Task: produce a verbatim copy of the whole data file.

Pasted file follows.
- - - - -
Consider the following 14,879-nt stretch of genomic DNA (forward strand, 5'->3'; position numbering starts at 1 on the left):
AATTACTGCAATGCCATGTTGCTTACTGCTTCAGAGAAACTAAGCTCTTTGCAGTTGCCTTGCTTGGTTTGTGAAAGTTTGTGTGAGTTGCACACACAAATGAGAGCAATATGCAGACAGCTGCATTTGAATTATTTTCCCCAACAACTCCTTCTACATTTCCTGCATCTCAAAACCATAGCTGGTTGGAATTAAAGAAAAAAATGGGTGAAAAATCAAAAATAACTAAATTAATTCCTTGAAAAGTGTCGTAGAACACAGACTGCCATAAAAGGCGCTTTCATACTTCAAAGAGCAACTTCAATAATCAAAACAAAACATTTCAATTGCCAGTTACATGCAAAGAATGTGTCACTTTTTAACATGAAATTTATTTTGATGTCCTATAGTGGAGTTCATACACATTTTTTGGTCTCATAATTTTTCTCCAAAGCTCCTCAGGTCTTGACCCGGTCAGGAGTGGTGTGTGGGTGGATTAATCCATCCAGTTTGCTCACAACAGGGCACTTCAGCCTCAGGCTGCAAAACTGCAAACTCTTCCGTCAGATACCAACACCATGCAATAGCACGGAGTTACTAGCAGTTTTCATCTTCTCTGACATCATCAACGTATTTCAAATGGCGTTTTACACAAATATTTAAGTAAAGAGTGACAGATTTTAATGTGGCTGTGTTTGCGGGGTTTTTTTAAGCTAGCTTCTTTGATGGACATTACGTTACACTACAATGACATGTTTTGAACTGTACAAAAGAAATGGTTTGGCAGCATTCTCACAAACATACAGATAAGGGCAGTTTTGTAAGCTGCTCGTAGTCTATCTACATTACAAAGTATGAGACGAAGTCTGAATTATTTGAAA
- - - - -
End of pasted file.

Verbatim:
Consider the following 14,879-nt stretch of genomic DNA (forward strand, 5'->3'; position numbering starts at 1 on the left):
AATTACTGCAATGCCATGTTGCTTACTGCTTCAGAGAAACTAAGCTCTTTGCAGTTGCCTTGCTTGGTTTGTGAAAGTTTGTGTGAGTTGCACACACAAATGAGAGCAATATGCAGACAGCTGCATTTGAATTATTTTCCCCAACAACTCCTTCTACATTTCCTGCATCTCAAAACCATAGCTGGTTGGAATTAAAGAAAAAAATGGGTGAAAAATCAAAAATAACTAAATTAATTCCTTGAAAAGTGTCGTAGAACACAGACTGCCATAAAAGGCGCTTTCATACTTCAAAGAGCAACTTCAATAATCAAAACAAAACATTTCAATTGCCAGTTACATGCAAAGAATGTGTCACTTTTTAACATGAAATTTATTTTGATGTCCTATAGTGGAGTTCATACACATTTTTTGGTCTCATAATTTTTCTCCAAAGCTCCTCAGGTCTTGACCCGGTCAGGAGTGGTGTGTGGGTGGATTAATCCATCCAGTTTGCTCACAACAGGGCACTTCAGCCTCAGGCTGCAAAACTGCAAACTCTTCCGTCAGATACCAACACCATGCAATAGCACGGAGTTACTAGCAGTTTTCATCTTCTCTGACATCATCAACGTATTTCAAATGGCGTTTTACACAAATATTTAAGTAAAGAGTGACAGATTTTAATGTGGCTGTGTTTGCGGGGTTTTTTTAAGCTAGCTTCTTTGATGGACATTACGTTACACTACAATGACATGTTTTGAACTGTACAAAAGAAATGGTTTGGCAGCATTCTCACAAACATACAGATAAGGGCAGTTTTGTAAGCTGCTCGTAGTCTATCTACATTACAAAGTATGAGACGAAGTCTGAATTATTTGAAA